This past weekend President Obama did what he does best and used his bully pulpit to condescend to America’s women while also demagoguing Republicans.
This seems to be the one thing that President Obama does well – attacking conservatives while also talking down his nose to the American people.
In our house, everybody knows that President is only the third-most important job in the family. So this weekend, I’m going to take a little extra time to say thank you to Michelle for the remarkable way she does the most important job: being a mom. And I’m going to give extra thanks to my mother-in-law for the role model she’s always been to Michelle and the countless selfless ways in which she’s helped Michelle and me raise Malia and Sasha. I am incredibly lucky to have women who help me raise, love, and look after our girls.
I hope you’ll also take a moment to say thank you to the women in your life who love you in that special way mothers do. Biological moms, adoptive moms, and foster moms; single moms, grandmoms and godmothers; aunts and mentors – whomever you think of when you think of Mother’s Day. Or take a moment, like I will, to remember the moms who raised us, whose big hearts sustained us, and whom we miss every day, no matter how old we get.
Giving flowers is always a good idea. But I hope that on this Mother’s Day, we’ll recommit ourselves to doing more than that: Through deeds that match our words, let’s give mothers the respect they deserve, give all women the equality they deserve, and give all parents the support they need in their most important roles.
That includes paid maternity and paternity leave, sick leave, accommodations for workers who are pregnant, good health care, affordable child care, flexibility at work, equal pay, and a decent minimum wage. We ask our mothers to do more than their fair share of just about everything. Making sure they’re treated fairly is the least we can do.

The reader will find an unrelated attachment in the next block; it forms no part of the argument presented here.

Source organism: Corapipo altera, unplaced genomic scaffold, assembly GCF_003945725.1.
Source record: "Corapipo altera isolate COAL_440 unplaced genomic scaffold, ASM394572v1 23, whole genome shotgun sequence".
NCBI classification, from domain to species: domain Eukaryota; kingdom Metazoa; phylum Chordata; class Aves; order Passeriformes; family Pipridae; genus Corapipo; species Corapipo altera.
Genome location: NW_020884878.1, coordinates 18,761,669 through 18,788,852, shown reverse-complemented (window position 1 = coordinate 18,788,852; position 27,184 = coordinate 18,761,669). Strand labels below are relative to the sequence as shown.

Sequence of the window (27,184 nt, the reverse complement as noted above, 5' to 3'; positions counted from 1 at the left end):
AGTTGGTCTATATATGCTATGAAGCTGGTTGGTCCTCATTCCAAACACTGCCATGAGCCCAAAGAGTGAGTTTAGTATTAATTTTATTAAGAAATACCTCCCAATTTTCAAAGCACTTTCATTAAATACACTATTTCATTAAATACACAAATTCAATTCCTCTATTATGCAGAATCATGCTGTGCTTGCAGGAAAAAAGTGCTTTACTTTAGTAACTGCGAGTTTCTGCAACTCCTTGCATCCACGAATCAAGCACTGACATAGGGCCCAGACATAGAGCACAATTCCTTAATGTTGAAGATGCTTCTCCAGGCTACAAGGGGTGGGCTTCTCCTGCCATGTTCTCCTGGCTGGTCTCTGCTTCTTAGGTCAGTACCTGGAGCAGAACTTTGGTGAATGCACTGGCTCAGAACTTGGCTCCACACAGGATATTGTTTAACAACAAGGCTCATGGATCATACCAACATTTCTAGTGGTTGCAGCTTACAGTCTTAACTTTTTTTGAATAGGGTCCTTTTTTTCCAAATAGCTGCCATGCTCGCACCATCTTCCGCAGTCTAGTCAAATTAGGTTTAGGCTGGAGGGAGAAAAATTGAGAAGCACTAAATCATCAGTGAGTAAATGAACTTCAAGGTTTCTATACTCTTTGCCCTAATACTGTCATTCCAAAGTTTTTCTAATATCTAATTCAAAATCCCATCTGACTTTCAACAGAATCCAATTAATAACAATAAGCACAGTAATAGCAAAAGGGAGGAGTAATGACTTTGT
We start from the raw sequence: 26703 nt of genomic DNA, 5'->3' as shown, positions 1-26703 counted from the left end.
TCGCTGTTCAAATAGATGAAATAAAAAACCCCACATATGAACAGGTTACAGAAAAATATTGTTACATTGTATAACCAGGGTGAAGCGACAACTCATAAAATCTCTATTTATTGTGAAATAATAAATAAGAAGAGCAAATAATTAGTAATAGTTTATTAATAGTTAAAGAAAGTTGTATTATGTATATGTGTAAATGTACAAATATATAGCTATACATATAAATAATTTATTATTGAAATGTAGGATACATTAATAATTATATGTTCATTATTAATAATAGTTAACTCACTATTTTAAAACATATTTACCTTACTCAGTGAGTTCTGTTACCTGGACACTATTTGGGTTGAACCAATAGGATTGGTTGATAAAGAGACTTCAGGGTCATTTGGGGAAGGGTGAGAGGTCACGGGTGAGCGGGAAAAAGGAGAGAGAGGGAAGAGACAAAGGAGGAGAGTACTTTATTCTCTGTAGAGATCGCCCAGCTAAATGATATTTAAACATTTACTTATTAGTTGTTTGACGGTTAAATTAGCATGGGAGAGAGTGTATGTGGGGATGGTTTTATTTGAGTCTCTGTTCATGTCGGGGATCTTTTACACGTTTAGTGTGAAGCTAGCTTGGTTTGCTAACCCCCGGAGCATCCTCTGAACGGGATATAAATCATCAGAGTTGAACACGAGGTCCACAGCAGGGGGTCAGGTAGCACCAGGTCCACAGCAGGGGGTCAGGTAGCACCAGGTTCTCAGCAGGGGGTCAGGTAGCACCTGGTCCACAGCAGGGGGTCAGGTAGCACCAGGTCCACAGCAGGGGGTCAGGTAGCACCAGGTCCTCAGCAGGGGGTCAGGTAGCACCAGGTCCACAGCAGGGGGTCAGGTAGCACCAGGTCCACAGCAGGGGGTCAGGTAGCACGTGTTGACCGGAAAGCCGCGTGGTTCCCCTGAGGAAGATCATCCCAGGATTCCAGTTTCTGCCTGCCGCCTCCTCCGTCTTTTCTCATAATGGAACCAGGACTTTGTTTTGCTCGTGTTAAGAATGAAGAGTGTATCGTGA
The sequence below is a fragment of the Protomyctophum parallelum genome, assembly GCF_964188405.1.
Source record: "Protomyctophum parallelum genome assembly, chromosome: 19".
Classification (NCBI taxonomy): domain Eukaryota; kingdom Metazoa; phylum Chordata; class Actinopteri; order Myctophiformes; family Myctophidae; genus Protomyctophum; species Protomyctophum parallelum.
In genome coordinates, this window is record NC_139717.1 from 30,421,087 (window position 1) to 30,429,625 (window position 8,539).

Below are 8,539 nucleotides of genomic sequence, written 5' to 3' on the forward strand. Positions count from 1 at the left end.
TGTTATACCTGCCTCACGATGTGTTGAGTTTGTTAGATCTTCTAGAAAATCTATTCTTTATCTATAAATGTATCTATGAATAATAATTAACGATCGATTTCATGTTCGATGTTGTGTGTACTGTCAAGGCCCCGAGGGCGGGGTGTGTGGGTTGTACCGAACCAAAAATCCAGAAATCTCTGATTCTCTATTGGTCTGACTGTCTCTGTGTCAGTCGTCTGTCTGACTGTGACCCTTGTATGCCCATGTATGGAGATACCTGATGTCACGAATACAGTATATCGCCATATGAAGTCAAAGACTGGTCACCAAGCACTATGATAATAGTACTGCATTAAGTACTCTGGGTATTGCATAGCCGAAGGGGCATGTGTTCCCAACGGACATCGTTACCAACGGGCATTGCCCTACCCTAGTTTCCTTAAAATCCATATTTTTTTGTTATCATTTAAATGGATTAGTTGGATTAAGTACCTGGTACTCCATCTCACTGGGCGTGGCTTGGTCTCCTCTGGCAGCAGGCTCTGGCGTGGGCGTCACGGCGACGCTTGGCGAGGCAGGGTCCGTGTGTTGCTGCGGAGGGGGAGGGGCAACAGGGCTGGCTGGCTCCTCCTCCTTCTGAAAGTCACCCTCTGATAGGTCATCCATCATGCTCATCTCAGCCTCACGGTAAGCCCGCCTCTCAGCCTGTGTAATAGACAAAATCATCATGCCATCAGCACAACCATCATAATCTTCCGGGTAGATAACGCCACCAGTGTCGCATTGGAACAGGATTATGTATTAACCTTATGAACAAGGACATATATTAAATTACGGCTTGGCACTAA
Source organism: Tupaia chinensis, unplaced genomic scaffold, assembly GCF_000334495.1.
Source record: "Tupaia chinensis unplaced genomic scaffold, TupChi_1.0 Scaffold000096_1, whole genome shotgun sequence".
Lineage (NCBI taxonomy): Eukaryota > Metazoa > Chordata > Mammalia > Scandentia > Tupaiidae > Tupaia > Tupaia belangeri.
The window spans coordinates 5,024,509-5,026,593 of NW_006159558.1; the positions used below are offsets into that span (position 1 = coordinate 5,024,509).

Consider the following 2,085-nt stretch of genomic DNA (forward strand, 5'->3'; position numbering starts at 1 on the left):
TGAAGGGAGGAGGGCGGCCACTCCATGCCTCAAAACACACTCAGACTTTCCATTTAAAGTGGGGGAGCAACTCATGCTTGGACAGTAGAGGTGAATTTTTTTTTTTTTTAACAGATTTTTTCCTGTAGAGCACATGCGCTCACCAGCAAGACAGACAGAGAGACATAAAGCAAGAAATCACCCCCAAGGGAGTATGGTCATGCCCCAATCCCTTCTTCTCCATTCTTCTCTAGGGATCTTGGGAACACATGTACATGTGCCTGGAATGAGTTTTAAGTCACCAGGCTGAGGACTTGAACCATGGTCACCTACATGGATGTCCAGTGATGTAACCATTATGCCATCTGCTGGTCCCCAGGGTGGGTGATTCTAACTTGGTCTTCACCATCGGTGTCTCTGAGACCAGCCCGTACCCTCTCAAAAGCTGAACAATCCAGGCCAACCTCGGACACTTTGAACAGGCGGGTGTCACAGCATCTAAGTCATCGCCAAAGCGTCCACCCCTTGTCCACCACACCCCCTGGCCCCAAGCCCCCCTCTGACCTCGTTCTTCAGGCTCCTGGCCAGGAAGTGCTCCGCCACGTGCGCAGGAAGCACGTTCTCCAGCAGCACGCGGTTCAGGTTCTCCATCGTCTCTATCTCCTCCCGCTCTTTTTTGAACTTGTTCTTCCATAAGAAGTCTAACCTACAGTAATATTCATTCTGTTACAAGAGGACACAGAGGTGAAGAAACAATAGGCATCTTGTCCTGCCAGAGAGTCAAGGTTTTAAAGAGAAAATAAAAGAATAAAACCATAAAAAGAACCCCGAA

The idea of setting aside a Sunday in May for our mothers became an official holiday with a Congressional resolution a little more than 100 years ago. They did it on May 8 – the same day we’ll celebrate Mother’s Day this year. If Congress can make a holiday, surely they can back it up with the things that give it meaning. After all, that’s what my mother taught me. I couldn’t just say I was going to do the right thing, or say I agreed with it on principle. I had to actually do it.
So this Mother’s Day, say thank you. Say, “I love you.” And let’s make sure we show that gratitude and appreciation through acts of respect throughout the year. No one deserves that more than our moms.
Happy Mother’s Day, and have a great weekend.
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